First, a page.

Renovables / Medio Ambiente

Argentina: World Bank approves $265 million for Renewable Energy.

The World Bank Board of Executive Directors has approved $265 million in lending to Argentina to finance projects focused on expanding access to renewable energy and protecting vulnerable natural areas.

“Through these projects we intend to close the service access gap between rural and urban inhabitants,” Jesko Hentschel, World Bank Director for Argentina, Paraguay and Uruguay, said in a statement.

“By providing electricity to remote towns, protecting the native forests that are a source of income for Creole and indigenous communities, and preserving the biodiversity of the Gran Chaco, we contribute to the promotion of better living conditions among the poorest 40 percent of Argentines,” he said.

The World Bank will provide $200 million to the Renewable Energy for Rural Markets Project, which has already brought alternative energy to 150,000 people in 15 provinces.

The project’s second phase will reach 725,000 people through the installation of solar panels, mini-networks and wind-power systems, as well as solar water heaters and stoves in public schools and institutions.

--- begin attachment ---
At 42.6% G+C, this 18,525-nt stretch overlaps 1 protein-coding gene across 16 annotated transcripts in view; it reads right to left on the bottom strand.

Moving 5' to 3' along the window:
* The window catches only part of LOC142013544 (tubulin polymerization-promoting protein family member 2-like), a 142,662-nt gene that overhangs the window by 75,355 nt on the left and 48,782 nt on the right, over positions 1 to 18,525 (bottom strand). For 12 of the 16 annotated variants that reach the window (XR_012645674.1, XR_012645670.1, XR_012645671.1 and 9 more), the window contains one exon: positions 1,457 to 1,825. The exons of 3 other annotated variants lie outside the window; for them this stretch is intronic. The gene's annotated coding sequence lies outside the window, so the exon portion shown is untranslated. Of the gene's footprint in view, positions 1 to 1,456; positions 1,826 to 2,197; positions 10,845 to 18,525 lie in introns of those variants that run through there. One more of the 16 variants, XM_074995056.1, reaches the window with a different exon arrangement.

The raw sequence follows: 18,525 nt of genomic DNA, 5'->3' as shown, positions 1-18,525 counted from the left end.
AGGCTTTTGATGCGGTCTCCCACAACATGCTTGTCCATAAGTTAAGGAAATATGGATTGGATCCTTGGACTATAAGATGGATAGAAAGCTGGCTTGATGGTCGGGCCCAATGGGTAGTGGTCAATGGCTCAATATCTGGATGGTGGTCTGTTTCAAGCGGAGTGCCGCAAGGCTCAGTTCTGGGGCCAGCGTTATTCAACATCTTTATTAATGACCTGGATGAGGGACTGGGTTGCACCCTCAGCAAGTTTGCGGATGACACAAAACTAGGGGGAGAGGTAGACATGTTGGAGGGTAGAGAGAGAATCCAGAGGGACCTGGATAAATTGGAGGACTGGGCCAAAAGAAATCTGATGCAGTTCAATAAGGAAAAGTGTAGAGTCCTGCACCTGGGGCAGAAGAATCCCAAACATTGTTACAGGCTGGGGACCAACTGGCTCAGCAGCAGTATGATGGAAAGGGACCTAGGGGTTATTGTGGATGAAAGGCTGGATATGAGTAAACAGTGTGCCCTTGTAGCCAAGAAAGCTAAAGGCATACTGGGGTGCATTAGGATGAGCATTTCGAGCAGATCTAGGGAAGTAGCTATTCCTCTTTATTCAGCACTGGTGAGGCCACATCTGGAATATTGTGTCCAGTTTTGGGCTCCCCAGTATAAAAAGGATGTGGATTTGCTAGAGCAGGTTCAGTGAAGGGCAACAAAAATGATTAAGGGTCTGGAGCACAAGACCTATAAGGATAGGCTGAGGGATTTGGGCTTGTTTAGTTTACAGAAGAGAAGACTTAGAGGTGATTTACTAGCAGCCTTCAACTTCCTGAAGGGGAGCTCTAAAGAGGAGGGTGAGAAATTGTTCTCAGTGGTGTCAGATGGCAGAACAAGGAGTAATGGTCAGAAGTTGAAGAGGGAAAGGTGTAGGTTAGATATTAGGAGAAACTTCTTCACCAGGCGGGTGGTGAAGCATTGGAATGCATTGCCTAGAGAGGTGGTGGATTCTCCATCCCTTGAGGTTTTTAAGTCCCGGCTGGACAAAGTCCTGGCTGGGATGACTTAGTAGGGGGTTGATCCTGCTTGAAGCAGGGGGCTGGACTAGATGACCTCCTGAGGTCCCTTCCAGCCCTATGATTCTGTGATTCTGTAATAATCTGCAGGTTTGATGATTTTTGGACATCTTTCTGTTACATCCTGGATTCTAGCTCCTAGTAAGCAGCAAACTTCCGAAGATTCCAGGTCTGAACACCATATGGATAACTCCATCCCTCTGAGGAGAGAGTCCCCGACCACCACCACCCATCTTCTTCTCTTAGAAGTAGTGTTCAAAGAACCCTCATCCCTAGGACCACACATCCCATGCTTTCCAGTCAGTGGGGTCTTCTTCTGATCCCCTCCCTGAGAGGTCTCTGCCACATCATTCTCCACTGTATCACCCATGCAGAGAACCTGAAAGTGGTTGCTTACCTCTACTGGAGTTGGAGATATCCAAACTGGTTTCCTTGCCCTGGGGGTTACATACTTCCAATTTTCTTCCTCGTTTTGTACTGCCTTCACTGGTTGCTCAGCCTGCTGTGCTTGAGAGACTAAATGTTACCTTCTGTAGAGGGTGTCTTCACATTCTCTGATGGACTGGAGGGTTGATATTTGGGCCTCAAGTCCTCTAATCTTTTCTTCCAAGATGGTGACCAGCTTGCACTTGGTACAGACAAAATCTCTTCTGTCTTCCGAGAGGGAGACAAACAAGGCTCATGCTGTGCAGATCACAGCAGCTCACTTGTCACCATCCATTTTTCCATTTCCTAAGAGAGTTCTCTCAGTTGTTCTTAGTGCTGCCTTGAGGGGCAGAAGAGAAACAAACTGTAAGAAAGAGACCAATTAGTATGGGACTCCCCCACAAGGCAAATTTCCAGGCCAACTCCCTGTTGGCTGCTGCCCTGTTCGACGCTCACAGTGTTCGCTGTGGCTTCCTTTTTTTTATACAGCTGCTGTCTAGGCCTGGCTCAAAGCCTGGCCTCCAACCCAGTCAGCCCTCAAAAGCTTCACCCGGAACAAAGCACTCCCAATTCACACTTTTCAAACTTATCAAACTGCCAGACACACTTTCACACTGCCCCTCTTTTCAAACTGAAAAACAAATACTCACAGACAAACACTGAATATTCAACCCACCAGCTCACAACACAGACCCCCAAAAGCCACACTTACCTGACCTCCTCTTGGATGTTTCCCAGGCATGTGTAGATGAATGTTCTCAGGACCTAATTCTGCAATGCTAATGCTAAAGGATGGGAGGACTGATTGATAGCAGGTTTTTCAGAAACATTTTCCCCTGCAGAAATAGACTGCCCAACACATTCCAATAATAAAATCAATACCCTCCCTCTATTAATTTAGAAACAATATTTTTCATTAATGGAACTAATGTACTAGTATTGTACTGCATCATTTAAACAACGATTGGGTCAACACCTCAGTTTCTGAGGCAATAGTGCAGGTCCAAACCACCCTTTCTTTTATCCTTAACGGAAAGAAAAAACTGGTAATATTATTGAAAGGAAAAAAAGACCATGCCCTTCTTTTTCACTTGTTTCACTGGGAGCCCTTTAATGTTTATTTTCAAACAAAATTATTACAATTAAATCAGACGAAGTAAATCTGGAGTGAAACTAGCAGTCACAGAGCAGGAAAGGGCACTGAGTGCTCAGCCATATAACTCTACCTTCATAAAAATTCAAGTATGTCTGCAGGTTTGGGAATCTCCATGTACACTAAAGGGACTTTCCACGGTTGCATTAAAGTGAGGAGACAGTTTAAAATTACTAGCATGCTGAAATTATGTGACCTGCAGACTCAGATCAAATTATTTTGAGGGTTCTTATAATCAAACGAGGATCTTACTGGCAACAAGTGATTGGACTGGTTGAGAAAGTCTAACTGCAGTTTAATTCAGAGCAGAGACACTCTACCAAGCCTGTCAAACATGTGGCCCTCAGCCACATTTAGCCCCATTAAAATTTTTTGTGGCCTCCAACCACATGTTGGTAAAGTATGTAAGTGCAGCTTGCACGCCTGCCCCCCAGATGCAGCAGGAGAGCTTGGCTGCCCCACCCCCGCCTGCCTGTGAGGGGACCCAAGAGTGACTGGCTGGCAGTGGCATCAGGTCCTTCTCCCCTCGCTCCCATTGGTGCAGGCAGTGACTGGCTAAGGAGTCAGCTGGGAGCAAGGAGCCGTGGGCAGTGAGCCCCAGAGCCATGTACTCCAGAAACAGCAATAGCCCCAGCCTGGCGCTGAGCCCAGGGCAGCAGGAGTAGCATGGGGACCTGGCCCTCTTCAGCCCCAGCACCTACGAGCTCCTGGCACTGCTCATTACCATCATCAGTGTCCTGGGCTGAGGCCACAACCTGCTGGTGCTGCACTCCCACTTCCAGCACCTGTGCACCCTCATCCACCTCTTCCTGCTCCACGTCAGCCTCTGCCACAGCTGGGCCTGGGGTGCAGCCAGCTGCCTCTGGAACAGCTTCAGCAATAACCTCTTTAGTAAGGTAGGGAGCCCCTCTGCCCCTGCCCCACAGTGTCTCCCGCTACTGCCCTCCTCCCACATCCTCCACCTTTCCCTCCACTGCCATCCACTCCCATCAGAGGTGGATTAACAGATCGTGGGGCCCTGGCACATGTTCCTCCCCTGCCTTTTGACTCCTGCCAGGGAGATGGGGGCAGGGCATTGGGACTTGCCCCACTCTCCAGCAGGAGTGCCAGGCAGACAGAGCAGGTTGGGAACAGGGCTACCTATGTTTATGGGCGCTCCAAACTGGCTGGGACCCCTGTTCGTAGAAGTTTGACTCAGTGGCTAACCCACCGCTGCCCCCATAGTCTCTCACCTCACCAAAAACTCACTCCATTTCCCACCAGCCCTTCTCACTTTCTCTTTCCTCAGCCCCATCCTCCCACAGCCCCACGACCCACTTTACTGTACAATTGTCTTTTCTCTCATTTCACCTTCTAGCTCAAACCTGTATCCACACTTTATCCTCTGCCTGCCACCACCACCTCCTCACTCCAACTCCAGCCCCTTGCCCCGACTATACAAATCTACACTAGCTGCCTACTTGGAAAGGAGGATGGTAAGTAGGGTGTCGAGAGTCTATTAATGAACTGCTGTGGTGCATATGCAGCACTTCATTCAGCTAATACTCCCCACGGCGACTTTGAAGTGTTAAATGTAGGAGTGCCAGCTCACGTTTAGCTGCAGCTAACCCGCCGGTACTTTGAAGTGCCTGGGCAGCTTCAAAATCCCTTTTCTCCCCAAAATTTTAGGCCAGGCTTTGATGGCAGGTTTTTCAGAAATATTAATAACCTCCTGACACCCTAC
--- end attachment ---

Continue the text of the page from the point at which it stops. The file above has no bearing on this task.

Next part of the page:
“This program represents a successful social inclusion tool for those populations located in isolated areas or areas far removed from transportation and electricity networks, where market rules often dictate the convenience, or not, of connecting them to the electricity network,” Argentine Energy Secretary Mariana Matranga said.

Another loan will help fund the $58.7 million Native Forests and Communities project, supporting sustainable forest management plans and the development of productive projects that will benefit 150,000 small-scale producers and their families, most of them indigenous people, in Chaco, Santiago del Estero, Salta, Jujuy and Misiones provinces.

The money from the World Bank will also go toward the Rural Corridors and Biodiversity project, promoting the comprehensive management of almost 1 million hectares (2.47 million acres) in the Gran Chaco, Patagonian and coastal areas.  (Fuente: LA Herald Tribune
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